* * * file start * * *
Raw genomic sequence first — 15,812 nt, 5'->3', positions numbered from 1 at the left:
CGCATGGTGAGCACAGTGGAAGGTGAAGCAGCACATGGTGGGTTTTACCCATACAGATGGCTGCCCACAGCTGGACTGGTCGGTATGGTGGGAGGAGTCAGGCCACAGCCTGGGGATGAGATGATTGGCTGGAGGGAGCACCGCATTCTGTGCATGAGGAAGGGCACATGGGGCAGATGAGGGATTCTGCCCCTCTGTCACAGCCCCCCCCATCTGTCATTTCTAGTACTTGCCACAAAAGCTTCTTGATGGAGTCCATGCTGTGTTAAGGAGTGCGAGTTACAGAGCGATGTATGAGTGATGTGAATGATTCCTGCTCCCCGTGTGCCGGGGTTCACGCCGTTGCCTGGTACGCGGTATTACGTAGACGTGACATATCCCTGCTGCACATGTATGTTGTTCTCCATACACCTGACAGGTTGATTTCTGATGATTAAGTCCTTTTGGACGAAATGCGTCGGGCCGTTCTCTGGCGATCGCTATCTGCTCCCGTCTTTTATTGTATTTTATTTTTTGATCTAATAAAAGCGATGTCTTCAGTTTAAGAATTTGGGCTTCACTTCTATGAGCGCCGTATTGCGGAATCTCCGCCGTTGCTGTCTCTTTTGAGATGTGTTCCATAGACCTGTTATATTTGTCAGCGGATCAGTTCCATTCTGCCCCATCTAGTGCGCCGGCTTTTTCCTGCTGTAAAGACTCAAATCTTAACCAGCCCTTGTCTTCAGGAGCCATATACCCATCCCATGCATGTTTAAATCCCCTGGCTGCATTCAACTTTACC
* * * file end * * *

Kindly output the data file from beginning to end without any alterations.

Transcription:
Raw genomic sequence first — 15,812 nt, 5'->3', positions numbered from 1 at the left:
CGCATGGTGAGCACAGTGGAAGGTGAAGCAGCACATGGTGGGTTTTACCCATACAGATGGCTGCCCACAGCTGGACTGGTCGGTATGGTGGGAGGAGTCAGGCCACAGCCTGGGGATGAGATGATTGGCTGGAGGGAGCACCGCATTCTGTGCATGAGGAAGGGCACATGGGGCAGATGAGGGATTCTGCCCCTCTGTCACAGCCCCCCCCATCTGTCATTTCTAGTACTTGCCACAAAAGCTTCTTGATGGAGTCCATGCTGTGTTAAGGAGTGCGAGTTACAGAGCGATGTATGAGTGATGTGAATGATTCCTGCTCCCCGTGTGCCGGGGTTCACGCCGTTGCCTGGTACGCGGTATTACGTAGACGTGACATATCCCTGCTGCACATGTATGTTGTTCTCCATACACCTGACAGGTTGATTTCTGATGATTAAGTCCTTTTGGACGAAATGCGTCGGGCCGTTCTCTGGCGATCGCTATCTGCTCCCGTCTTTTATTGTATTTTATTTTTTGATCTAATAAAAGCGATGTCTTCAGTTTAAGAATTTGGGCTTCACTTCTATGAGCGCCGTATTGCGGAATCTCCGCCGTTGCTGTCTCTTTTGAGATGTGTTCCATAGACCTGTTATATTTGTCAGCGGATCAGTTCCATTCTGCCCCATCTAGTGCGCCGGCTTTTTCCTGCTGTAAAGACTCAAATCTTAACCAGCCCTTGTCTTCAGGAGCCATATACCCATCCCATGCATGTTTAAATCCCCTGGCTGCATTCAACTTTACC